Guidelines for The Group Research Project

The group research project consists of an in-depth study of a current issue or event in a specific organizationís life. The data should be drawn from the press or from direct observation of an organization. If drawn from the press, it should pertain to a well-documented event (and your paper should meticulously record what observations came from what source). If drawn from direct observation, the data collection should not be dominated by any one person (such as the person who works there). In other words, nearly everyone on the team should do interviews themselves with members of the organization.

It is tempting for a project like this to write a biography of a person or organization -- i.e., tell a descriptive story. Such a story might have a place in the project, but it cannot be central. The story is basically data. But the focus of the project is the theoretical issues that are illustrated by the data. In other words, the project is about power, or motivation, or decision-making or whatever. The specific events and individuals are just the vehicles through which these central processes play themselves out. If you like, think of it in marketing terms: rather than sell the product, you want to sell the benefits. It's not a car, it's status. It's not an allergy pill, it's freedom.

So the project should have a point of view that is based on the concepts covered in this course. It should recast the events chronicled in the data sources in terms of the perspectives learned in the course. In short, the project is about explaining the facts in terms of some theoretical understanding, such as the principles of leadership or the algebra of indirect influences. For example, one kind of paper might analyze a seemingly puzzling outcome or set of events, and shows that applying basic principles of network theory explains the puzzle. Another kind of paper takes a point of view about, say, power, and illustrates that understanding using a set of events drawn from the newspapers.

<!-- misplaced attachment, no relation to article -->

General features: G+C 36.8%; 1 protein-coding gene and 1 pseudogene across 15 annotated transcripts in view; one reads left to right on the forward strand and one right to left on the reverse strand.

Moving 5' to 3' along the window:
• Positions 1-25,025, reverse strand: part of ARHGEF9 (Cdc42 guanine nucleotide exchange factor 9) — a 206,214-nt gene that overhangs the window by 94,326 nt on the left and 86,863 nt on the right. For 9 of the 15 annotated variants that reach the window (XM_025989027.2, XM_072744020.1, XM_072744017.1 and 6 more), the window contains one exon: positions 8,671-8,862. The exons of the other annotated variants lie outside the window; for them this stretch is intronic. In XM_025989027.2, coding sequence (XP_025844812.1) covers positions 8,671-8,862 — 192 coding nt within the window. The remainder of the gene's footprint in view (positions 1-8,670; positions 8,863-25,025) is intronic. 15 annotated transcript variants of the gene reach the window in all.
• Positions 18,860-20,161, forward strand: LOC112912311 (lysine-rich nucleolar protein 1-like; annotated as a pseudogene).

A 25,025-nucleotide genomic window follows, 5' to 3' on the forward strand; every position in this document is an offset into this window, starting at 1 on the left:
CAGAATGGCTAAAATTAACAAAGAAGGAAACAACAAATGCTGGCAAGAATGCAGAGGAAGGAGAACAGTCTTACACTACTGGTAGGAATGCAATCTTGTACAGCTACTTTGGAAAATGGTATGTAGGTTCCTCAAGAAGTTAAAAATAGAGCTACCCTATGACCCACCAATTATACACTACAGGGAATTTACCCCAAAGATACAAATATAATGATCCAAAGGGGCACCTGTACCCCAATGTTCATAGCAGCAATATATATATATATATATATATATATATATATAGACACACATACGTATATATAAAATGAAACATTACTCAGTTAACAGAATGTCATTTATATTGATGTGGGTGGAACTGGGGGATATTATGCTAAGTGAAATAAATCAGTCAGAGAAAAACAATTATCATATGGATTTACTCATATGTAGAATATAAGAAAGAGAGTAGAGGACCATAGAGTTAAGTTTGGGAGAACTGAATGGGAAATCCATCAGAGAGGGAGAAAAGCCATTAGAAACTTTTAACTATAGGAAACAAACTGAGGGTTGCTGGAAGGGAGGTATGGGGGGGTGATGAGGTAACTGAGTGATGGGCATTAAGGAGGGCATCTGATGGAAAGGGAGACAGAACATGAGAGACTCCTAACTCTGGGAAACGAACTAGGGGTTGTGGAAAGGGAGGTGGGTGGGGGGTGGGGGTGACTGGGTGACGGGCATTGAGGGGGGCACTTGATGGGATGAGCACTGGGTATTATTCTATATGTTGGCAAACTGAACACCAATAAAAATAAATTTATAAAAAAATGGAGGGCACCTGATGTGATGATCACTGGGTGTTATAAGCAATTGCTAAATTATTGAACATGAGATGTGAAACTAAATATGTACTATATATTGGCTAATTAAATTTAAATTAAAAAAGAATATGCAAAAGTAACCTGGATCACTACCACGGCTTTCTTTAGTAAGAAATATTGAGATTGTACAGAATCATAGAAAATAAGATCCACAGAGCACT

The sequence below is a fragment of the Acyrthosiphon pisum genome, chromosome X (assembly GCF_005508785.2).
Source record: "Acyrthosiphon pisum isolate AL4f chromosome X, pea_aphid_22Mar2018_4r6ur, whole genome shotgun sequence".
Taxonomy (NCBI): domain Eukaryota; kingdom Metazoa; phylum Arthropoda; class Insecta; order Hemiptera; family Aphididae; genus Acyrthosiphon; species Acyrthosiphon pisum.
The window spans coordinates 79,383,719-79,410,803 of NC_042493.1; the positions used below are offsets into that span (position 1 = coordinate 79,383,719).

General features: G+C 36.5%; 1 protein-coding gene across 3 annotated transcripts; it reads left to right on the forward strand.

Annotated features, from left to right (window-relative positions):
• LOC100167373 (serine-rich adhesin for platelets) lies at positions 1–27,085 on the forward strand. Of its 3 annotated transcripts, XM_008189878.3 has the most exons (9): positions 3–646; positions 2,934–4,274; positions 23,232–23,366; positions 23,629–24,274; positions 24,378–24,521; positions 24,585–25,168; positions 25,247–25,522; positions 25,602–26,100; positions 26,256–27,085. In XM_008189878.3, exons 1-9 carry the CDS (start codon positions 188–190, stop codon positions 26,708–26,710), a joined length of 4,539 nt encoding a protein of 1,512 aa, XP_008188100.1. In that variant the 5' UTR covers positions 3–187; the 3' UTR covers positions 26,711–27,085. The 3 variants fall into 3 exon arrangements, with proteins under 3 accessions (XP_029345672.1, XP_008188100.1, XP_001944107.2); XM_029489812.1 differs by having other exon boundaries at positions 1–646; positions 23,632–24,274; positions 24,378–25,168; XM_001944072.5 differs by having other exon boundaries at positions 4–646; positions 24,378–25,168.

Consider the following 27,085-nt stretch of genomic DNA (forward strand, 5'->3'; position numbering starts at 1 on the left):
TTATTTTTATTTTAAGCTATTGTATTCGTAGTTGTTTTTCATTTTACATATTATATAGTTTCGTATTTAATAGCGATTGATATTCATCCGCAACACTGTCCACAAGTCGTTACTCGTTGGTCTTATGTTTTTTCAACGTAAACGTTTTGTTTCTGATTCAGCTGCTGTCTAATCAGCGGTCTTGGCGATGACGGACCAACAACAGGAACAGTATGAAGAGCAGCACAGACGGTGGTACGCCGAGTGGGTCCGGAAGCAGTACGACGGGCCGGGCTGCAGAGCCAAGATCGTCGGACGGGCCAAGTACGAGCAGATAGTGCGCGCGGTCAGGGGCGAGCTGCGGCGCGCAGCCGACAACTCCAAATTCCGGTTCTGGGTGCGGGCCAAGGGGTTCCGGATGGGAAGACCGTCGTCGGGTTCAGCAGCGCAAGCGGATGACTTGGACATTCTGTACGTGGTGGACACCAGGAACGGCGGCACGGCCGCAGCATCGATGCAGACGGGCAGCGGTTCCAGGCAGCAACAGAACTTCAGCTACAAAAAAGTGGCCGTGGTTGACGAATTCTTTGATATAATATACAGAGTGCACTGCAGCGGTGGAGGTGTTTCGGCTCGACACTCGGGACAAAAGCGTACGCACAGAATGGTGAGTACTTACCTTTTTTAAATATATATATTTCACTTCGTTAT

There are two key deliverables. One is a 30-minute presentation (23 minutes plus 7 minutes for questions) in class (May 4th). Creativity and clarity is encouraged in the presentation, within a basic framework of professionalism. The other is a 20 page written report due May 6th via email. Depth and logic are important in the report. On reading the report, the reader should feel that he or she understands a set of events and personages in a powerful new way that gives the events coherence and understandability.

The grade for the research project will be an average of the two deliverables. It is important to get your project topic approved by me via e-mail by Feb 24th before class. (See proposal.).